Developers behind a plan to transform Omaha’s Horsemen’s Park into one of Nebraska’s first casinos are counting on the city to pony up $17.5 million in tax incentives to bring the project over the finish line.
A $220 million plan by Warhorse Gaming Omaha — a subsidiary of Ho-Chunk Inc., the economic development arm of the Winnebago Tribe of Nebraska — calls for a significant renovation and expansion of the current Horsemen’s campus near 60th and Q Streets.
The project would create a “dynamic casino, racing and entertainment complex” that would include 1,200 gaming machines, live and simulcast horse racing, gaming tables and a stage for live entertainment, as well as a sports bar, food hall, coffee shop and central bar area, according to a city document.
Renderings of the proposed Warhorse Casino show a colorful, modern facility that would include a draft house, terrace and VIP lounge.
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Construction is expected to begin in mid-summer and could wrap up by September 2022.
In November, roughly two-thirds of Nebraska voters approved constitutional amendments to allow casinos at the state’s six licensed horse-racing tracks and devote some of the money to a tax credit for property owners.
The ballot campaign was bankrolled by Ho-Chunk, and its success paved the way for the group to pursue casinos at tracks in Lincoln, South Sioux City and Omaha.
The Omaha Planning Board on Wednesday unanimously recommended approval of a $17.5 million tax increment financing request for the project. The request, which represents 7.9% of the casino’s estimated total cost, soon will go before the Omaha City Council for final approval.
Tax increment financing, known as TIF, is a popular, sometimes controversial redevelopment tool based in state law that allows developers to take out a loan to help cover eligible redevelopment expenses in areas that have been deemed blighted.
The loan is paid back, generally over a 15-year period, by using the increased property taxes that are generated on the new development. During the TIF period, the property owner continues to pay a portion of property taxes based on the valuation that existed before any improvements. After the TIF loan is repaid, property taxes collected on the higher-value, improved property then start flowing to the tax rolls.
Project leaders expect to spend about $6 million on public improvements, including storm water drainage and utility work, according to city documents. They’ll also make improvements along Q Street, including an expansion from two lanes to three and a sidewalk connection from the casino to the nearby Keystone Trail.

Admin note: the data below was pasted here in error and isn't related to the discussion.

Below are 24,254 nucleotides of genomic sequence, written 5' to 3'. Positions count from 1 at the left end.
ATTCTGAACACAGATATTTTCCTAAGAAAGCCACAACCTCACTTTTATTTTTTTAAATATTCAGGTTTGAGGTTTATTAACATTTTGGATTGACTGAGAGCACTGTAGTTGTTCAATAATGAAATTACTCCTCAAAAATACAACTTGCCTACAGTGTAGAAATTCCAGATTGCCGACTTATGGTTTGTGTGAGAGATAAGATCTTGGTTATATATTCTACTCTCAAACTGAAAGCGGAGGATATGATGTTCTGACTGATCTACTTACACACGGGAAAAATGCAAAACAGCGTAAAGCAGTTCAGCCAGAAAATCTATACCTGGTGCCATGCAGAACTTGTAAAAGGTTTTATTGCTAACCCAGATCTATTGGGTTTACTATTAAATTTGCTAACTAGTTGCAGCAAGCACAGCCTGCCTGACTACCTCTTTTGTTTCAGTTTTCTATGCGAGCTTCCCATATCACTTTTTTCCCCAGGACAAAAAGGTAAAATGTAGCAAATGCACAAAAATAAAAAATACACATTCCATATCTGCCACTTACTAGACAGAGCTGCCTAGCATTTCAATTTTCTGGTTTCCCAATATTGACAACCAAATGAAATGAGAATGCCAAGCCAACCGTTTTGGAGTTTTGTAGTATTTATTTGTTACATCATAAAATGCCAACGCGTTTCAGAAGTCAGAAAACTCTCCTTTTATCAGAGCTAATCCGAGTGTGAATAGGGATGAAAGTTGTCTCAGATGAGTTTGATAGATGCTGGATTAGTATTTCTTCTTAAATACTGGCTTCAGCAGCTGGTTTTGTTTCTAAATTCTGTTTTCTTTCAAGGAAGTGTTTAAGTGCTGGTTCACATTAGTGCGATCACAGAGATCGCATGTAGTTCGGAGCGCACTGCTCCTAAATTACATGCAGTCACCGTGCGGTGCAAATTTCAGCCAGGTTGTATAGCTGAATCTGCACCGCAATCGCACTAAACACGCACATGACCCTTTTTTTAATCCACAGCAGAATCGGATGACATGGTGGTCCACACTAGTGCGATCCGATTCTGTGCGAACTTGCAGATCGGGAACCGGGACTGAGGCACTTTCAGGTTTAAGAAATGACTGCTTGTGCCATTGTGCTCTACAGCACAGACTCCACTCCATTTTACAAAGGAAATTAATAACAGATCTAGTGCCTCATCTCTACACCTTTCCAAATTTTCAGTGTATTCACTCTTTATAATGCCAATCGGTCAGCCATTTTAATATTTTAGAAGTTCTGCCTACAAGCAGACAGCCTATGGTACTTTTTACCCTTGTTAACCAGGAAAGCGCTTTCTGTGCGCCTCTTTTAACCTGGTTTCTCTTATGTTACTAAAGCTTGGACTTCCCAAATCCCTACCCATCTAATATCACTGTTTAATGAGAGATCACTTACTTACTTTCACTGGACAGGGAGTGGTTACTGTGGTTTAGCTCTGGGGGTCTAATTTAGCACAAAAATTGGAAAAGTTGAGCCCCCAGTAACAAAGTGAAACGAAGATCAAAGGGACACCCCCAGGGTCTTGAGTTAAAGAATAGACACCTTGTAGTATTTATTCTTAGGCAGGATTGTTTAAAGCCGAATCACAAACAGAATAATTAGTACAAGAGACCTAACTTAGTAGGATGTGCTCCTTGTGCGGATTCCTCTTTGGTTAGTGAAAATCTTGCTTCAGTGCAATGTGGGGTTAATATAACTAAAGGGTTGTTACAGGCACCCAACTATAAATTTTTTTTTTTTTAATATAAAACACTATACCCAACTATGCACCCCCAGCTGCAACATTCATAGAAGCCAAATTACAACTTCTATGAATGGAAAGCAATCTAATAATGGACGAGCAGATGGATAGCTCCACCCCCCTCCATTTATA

The casino also would have more than 1,400 paved parking stalls, a Planning Department memo states.
Lance Morgan, CEO of Ho-Chunk Inc., said in an interview that those public infrastructure improvements will help to increase access to the area and safety of the area.
“Those are the kinds of things that make a lot of sense from a TIF standpoint,” Morgan said.
The casino is expected to “directly and indirectly” create about 2,400 jobs, about 520 of which will be permanent full- and part-time jobs on the site, according to the memo.
“I think that the focus has to be on the jobs that we’re bringing to the community — the significant tax revenue we’re bringing to the community,” said Lynn McNally, executive vice president of the Horsemen’s Benevolent and Protective Association. “And we’re here to stay.”
Horsemen’s Park has operated from its existing site since 1998. An existing 45,000-square-foot building will be renovated, and a clubhouse will be expanded to 20,600 square feet.
The TIF request faces opposition. Pat Loontjer, the executive director of Gambling With The Good Life who for decades has led the charge against legalized gambling in Nebraska, said she thinks the TIF request is an abuse of the program.
When weighing TIF requests, the Planning Board considers several factors, including whether the project would be economically viable without the incentive. In the Warhorse Casino’s case, “the return on the investment would be unacceptably low due to the significant project costs,” and thus wouldn’t occur without aid, according to the memo.
Loontjer said she doubts that a casino developer needs such an incentive.
“They don’t need a handout when you’re talking millions of dollars in profit,” Loontjer said.
“It’s obvious this is going to proceed, irregardless of if they get the (TIF request),” she said.
Among other requirements, projects that receive TIF must be located in a blighted area and must meet objectives of the city’s comprehensive plan. The Warhorse project met all TIF requirements, the Planning Department memo said.
Brendan Bussmann, who works for a Las Vegas-based gaming and hospitality consulting firm, was surprised to hear of a casino requesting a tax incentive.
In his 17 years in the industry, Bussmann said he could recall only one other casino project, in Las Vegas, that had sought a tax break. Officials “basically laughed them out of the room,” said Bussmann, who is director of government affairs for Global Market Advisors.
Casinos typically only ask for approval to operate in a city, and nothing more, Bussmann said. He said he was pleased that Nebraskans who want to gamble will soon spend their dollars in-state, but he said he found it “hypocritical” for the developers to ask for tax relief after they helped sell the constitutional gambling amendment on the idea that it would provide property tax relief.
“I think it’s disingenuous to ask for your own property tax relief in the same process,” Bussmann said.
McNally said the project will benefit the metro area for years to come.
Said McNally: “It’s going to bring (new opportunities) to the city of Omaha and Douglas County.”
This report includes material from The Associated Press.
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